In an ideal world, employees should be able to discuss any medical problem with their employer even if they are not immediately apparent. But, in reality, invisible illnesses are often not disclosed due to embarrassment, a lack
of awareness or understanding, and a stigma surrounding certain conditions. Sadly, this means that employees aren’t able to get the right help and employers aren’t as well placed as they should be to provide proper support.
What illnesses can be invisible?
Arthritis, diabetes, fibromyalgia and endometriosis all have 1 thing in common, they are all classed as an invisible illness. These illnesses, which don’t present obvious symptoms to the outside world, can be something that people are just too embarrassed to talk about. For example, 1 in 10 women in the UK suffers with endometriosis – a condition which causes heavy periods and pelvic pain. Discussing something as intimate as heavy bleeding at work can be challenging, whatever the gender balance, but women suffering with endometriosis may benefit from a flexible working pattern and time off for appointments.
Other invisible illnesses that often go undisclosed are bowel conditions, such as Crohn’s disease and Colitis, because they can cause awkward conversations and are often not very well understood. The same goes for skin diseases, other pain conditions, and mental health issues.
Research by Chron’s & Colitis UK found that more than half of those with a long-term health condition feel they must downplay their condition at work. It also found that a third of workers lie about why they’re calling in sick due to a fear of stigma at work.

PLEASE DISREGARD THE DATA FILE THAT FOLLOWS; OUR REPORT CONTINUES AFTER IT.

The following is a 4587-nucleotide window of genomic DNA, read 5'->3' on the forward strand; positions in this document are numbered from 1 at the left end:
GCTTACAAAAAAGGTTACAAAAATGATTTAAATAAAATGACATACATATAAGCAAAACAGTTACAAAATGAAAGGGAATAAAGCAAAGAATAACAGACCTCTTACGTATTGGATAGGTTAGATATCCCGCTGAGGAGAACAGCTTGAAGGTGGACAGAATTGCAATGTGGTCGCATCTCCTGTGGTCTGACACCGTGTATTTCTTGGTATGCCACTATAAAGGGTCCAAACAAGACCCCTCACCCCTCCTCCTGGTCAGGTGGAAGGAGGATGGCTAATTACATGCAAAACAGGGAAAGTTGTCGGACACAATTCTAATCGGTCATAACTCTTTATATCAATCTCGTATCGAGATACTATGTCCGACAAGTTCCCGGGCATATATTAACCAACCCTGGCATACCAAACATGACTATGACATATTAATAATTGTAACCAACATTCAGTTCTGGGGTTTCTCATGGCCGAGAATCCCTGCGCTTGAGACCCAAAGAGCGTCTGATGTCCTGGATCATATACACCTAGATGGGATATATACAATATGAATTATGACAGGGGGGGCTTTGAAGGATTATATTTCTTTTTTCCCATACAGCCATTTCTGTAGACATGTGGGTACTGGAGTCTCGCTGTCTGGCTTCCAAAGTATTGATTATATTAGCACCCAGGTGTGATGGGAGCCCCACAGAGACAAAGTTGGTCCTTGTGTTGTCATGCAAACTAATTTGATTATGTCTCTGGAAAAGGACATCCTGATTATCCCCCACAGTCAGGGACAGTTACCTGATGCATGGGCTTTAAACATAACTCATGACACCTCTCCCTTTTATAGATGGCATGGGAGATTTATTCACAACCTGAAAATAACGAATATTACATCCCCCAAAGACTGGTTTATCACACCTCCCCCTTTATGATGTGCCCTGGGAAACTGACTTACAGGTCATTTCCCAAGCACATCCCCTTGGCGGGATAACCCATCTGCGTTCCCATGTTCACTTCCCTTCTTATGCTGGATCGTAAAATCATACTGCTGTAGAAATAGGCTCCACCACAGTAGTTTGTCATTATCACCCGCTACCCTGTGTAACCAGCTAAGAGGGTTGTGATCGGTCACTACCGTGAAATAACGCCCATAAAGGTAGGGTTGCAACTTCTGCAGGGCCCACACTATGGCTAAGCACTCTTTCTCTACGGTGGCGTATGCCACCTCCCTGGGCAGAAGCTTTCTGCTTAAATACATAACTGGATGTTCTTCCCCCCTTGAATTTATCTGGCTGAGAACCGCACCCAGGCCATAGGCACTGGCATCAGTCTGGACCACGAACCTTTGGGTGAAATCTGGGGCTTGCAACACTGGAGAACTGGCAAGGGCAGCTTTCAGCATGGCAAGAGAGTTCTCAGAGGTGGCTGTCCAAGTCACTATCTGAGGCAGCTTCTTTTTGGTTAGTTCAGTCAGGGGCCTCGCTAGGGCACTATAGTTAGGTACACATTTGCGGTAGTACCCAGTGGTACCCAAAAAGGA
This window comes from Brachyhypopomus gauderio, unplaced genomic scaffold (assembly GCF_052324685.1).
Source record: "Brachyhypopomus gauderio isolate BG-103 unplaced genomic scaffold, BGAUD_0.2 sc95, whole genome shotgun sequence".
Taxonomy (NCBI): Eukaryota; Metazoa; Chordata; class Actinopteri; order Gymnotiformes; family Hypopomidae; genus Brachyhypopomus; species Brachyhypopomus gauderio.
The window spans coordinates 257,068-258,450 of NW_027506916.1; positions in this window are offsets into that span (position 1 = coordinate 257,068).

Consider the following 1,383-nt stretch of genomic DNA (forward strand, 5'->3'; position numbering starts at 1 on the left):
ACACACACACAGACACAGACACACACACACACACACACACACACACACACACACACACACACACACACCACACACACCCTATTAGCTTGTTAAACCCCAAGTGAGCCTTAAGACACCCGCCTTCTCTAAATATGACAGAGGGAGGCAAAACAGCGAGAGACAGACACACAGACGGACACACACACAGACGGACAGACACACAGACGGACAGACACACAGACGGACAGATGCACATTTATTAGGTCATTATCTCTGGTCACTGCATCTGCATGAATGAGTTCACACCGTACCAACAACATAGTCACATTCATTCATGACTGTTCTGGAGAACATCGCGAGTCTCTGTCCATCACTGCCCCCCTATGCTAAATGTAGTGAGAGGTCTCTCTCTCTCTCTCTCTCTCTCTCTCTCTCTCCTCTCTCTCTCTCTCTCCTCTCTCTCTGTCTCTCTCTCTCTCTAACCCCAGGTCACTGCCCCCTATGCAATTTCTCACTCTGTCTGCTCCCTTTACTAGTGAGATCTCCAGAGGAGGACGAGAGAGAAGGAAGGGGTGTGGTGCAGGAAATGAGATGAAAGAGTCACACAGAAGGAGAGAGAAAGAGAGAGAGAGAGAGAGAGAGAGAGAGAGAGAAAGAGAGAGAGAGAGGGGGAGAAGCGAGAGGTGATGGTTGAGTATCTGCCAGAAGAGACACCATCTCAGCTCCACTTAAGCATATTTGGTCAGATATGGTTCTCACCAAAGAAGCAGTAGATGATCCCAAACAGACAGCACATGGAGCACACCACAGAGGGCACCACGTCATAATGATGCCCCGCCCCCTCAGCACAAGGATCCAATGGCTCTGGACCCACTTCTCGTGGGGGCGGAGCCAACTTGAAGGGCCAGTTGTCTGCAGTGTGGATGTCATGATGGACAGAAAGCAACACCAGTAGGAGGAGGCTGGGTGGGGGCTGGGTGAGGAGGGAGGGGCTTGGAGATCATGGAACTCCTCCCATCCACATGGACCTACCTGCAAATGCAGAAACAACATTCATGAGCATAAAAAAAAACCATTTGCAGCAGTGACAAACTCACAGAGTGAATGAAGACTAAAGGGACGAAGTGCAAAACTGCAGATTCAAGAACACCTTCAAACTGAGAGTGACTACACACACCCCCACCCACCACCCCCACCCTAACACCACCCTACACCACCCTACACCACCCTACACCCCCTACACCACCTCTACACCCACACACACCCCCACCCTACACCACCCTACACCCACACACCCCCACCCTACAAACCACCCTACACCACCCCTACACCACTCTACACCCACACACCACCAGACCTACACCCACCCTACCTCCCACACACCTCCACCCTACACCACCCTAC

As an employer, it’s important to be able to deal with invisible illnesses that might affect your employee’s ability to work as normal, but it can be difficult to know what your workers need from you. So, how can you support an employee who is living with an invisible illness?
If an employee comes to you with an invisible illness, you may not know anything about their condition, but it’s important to first ask how it affects them, rather than discussing generic details of the illness straight away. You can find information online later once you’ve understood the challenges and feelings of the individual.
Being a good listener is a vital skill as an employer, and it comes into practice here. Keeping personal opinions to a minimum can put your employees at ease as our own pre-conceptions aren’t always helpful and may not be relevant to every individual. Instead, try asking broad open questions like ‘how do you feel each day?’ or ‘what would help you?’.
Create the right environment
Being available, creating an open environment, and having a willingness to learn about individual experiences and conditions will be appreciated. Allowing staff to be open and forthcoming about difficult days as a means to understanding the pattern, routine or even the triggers of the illness is vital and enables you to plan a sensible workplace routine. This will also help you to understand how you can help, too.
Take time to understand
Taking the time to learn about the condition means that you can guide conversations and show a level of understanding that will make your employees feel valued and cared about. Being empathetic and supportive, as well as pointing out the right people to talk to within the organisation, will make your employees feel more comfortable talking about their condition.